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Cable’s Continuing Shift to Fiber

Cable’s Continuing Shift to Fiber

With net broadband subscribers down year after year due to fixed wireless and new fiber projects, cable providers now face substantial competition and need to reevaluate their upgrade strategies. The capital expense expenditures to support DOCSIS 3.1 and 4.0 rollouts are difficult to justify if there’s insufficient growth and a slim return on investment anticipated.

“It’s really tough being a cable operator in the North American market right now, especially if you’re a Tier One and facing increased competition,” said Jeff Heynen, Vice President, Broadband Access and Home Networking, Dell’Oro Group. “If you follow the reported numbers in the financial statements, you’re seeing the largest operators reporting net broadband subscriber declines or the lack of additions, and a lot of that is due to significant fixed wireless access competition at the moment, but certainly also coming from the increase in footprint and expansion from fiber overbuilders.”

Other factors hitting cable operators from adding new subscribers include a slow housing market, fewer people moving around and flipping providers in the process, and the end of the Affordable Connectivity Plan (ACP). It’s not all bad news since fixed wireless access subscriber growth is peaking on a quarterly basis, housing market starts are slowly increasing, broadband average revenue per user (ARPU) continues to grow yearly, and cable operators are likely to be among the winners for BEAD funding, providing resources for out-of-market expansion projects.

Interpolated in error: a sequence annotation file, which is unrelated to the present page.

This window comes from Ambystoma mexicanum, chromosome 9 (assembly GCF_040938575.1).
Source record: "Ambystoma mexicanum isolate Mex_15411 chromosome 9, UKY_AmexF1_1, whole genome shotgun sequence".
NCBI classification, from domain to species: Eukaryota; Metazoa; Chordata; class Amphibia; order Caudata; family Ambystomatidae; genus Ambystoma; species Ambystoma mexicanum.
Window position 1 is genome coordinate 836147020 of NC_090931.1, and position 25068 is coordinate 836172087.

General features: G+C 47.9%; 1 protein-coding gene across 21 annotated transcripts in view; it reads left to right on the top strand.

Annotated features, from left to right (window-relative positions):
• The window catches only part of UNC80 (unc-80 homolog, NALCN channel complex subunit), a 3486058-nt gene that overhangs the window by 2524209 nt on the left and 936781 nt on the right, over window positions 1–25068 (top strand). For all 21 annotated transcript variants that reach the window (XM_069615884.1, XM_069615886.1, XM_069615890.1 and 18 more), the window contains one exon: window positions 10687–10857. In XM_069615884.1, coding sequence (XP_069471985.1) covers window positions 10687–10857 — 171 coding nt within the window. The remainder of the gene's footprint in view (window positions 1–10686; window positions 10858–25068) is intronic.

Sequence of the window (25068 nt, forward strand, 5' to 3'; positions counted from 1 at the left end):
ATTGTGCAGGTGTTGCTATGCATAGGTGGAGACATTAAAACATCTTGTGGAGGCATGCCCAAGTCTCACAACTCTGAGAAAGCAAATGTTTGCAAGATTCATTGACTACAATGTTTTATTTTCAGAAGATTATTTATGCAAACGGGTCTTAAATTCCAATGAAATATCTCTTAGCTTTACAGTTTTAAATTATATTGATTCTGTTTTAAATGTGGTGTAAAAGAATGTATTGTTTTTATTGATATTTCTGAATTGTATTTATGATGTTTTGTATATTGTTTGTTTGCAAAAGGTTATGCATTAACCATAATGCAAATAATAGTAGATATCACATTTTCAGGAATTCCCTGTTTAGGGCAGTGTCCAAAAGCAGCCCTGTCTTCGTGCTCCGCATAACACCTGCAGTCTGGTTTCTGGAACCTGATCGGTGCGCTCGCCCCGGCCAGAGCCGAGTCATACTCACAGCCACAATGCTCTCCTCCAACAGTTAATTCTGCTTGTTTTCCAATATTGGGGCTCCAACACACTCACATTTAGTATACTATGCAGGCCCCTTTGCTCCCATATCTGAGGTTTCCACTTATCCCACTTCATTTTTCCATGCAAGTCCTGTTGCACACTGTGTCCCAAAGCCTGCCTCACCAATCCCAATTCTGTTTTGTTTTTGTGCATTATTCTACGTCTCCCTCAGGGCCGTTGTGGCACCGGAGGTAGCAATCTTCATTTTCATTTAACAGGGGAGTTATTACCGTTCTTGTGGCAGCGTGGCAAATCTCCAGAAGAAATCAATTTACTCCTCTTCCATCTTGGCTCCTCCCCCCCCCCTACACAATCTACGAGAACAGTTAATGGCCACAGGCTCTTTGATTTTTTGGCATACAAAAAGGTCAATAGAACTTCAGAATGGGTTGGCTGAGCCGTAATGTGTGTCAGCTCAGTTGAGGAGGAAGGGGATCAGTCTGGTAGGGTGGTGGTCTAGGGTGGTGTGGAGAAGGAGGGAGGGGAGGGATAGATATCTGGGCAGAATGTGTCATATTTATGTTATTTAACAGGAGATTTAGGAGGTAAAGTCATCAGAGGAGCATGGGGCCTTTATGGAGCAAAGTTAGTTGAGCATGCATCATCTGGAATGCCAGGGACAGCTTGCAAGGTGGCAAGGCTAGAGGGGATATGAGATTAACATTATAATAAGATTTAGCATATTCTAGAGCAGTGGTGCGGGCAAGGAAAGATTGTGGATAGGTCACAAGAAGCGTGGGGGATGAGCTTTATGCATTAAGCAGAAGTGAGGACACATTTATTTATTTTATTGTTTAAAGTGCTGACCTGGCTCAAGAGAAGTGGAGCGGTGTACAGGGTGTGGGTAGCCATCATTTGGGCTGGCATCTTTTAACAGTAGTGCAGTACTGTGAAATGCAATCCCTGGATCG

However, cable providers are faced with diverting choices to upgrade their existing plant. They may choose to move from DOCSIS 3.1 to “DOCSIS 3.1+” as the easiest way to preserve their investment in traditional cable tech, while smaller operators see DOCSIS 3.1 as a temporary stop before migrating to fiber.

“The Tier 2s and Tier T3s, those that aren’t part of that largest group of Tier 1 cable operators, DOCSIS 3.1+ buys them time,” said Heynen. “It doesn’t buy them time to get to DOCSIS 4.0 necessarily. It gets them time to start overbuilding and, of course, doing greenfield buildouts with fiber. We continue to hear and talk to more and more cable operators for whom this is the path forward for them. DOCSIS 4.0 is an unlikely scenario for them. They are looking to build out their fiber networks to remain competitive in the long term. They see new entrants coming into their markets and so they have to protect those markets and they believe that fiber for them is the way to do that.”

Smaller cable providers will not have access to DOCSIS 4.0 hardware, noted Heynen, with priority going to larger deployments that Charter, Comcast, and Cox have committed to, with labor being another issue that smaller providers will have to reckon with. Fiber provides a clear-cut upgrade path accessible today and future-proofed for tomorrow for cable operators that is competitive with existing and future fiber providers in the market.

To learn more about fiber’s competitive edge for cable operators, tune into the latest Fiber For Breakfast podcast.